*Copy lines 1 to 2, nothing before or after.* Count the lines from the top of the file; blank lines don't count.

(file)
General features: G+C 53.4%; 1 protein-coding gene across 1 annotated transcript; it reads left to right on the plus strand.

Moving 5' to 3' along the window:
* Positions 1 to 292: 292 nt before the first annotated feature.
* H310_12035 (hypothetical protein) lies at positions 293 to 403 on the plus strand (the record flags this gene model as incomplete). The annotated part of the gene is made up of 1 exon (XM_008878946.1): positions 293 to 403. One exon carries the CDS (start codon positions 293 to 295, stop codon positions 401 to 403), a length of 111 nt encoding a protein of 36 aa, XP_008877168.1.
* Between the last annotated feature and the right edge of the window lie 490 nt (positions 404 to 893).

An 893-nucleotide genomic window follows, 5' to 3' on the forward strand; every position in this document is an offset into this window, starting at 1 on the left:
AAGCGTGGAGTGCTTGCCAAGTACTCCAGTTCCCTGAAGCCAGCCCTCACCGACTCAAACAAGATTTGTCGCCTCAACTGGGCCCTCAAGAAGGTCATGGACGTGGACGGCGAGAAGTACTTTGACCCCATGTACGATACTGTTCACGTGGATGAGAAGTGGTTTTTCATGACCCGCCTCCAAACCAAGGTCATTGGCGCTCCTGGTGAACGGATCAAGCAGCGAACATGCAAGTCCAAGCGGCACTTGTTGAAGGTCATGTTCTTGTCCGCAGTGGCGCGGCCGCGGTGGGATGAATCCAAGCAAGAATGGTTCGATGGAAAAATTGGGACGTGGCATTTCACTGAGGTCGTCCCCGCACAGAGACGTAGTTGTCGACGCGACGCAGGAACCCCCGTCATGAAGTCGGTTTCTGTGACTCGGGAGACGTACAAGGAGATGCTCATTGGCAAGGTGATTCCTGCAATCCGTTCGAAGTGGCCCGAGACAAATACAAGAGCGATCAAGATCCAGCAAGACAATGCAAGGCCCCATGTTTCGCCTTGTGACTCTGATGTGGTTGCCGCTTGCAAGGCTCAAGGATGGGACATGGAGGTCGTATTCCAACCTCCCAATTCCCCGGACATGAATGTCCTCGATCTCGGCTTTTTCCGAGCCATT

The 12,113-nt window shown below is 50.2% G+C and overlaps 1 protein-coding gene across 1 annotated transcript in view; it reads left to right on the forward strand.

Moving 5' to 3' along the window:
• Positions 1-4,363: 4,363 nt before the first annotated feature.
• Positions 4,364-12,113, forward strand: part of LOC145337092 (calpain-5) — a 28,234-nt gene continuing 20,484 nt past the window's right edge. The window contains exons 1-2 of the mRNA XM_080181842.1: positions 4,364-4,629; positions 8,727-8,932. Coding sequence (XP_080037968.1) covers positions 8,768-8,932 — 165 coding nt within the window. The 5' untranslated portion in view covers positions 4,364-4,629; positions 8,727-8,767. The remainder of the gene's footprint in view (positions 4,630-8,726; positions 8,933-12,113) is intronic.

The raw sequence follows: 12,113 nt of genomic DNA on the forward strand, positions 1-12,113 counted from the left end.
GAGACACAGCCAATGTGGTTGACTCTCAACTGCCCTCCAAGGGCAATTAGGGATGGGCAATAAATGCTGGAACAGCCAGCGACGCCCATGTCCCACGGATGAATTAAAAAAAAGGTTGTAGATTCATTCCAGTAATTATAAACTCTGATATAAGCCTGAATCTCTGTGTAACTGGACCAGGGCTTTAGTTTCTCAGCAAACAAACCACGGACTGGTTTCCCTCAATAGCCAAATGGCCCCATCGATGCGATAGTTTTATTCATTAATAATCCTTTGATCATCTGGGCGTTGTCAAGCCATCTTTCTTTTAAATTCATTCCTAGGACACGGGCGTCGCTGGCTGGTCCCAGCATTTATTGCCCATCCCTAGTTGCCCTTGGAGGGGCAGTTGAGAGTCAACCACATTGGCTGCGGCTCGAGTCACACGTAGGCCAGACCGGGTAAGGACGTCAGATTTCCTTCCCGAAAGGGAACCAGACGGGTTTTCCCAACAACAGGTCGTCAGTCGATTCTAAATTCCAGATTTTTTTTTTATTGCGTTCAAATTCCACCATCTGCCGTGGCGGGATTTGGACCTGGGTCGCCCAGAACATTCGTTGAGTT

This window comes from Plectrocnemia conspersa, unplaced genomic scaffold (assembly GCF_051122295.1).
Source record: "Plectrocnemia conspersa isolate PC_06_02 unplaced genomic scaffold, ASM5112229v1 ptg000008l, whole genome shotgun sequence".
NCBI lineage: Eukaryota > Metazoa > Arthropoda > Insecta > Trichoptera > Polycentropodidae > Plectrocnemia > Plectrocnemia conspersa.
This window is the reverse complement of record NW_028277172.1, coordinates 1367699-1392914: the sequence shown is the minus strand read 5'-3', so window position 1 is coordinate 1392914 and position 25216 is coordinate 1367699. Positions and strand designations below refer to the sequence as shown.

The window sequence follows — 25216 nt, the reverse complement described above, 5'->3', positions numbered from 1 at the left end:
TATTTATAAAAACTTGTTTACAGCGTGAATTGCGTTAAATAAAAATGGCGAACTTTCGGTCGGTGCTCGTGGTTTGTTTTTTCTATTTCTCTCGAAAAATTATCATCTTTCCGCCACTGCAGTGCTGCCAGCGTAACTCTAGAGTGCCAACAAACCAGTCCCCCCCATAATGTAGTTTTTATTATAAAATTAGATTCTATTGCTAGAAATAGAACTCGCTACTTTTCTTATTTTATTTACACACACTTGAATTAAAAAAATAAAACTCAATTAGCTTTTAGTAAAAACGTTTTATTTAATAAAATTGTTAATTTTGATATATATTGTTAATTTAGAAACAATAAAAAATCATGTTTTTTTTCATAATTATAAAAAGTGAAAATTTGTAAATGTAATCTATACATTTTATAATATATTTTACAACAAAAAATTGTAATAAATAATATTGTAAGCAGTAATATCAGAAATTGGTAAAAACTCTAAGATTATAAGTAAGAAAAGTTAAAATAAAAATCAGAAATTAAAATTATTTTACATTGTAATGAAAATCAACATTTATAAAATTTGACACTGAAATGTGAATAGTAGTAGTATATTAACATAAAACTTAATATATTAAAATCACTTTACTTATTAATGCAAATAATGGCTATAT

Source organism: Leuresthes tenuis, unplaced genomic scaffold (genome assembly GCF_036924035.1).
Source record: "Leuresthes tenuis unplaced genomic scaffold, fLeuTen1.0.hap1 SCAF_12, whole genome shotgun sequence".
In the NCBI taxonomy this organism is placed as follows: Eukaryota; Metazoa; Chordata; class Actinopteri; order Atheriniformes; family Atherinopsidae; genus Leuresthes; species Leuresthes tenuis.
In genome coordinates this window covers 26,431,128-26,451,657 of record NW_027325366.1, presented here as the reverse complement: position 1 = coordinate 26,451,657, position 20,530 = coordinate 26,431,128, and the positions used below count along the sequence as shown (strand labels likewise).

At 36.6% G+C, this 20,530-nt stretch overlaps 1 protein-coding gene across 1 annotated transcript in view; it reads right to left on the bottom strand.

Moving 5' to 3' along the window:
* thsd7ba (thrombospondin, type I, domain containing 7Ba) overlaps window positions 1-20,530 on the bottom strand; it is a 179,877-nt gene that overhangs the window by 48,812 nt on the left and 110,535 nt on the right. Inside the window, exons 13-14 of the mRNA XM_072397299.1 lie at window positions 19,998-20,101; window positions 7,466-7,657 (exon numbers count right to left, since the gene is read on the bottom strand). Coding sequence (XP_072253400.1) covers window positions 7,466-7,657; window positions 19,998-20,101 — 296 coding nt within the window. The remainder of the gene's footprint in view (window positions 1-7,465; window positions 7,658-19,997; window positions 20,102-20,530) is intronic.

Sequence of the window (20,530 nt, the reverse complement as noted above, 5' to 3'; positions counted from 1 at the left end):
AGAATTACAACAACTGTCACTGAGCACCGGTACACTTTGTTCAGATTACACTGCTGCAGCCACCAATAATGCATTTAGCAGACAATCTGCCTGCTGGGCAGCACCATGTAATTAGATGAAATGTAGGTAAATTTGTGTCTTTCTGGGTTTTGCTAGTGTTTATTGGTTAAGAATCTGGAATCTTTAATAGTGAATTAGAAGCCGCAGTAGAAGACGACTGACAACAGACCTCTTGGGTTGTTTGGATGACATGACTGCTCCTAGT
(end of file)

General features: G+C 53.4%; 1 protein-coding gene across 1 annotated transcript; it reads left to right on the plus strand.

Moving 5' to 3' along the window: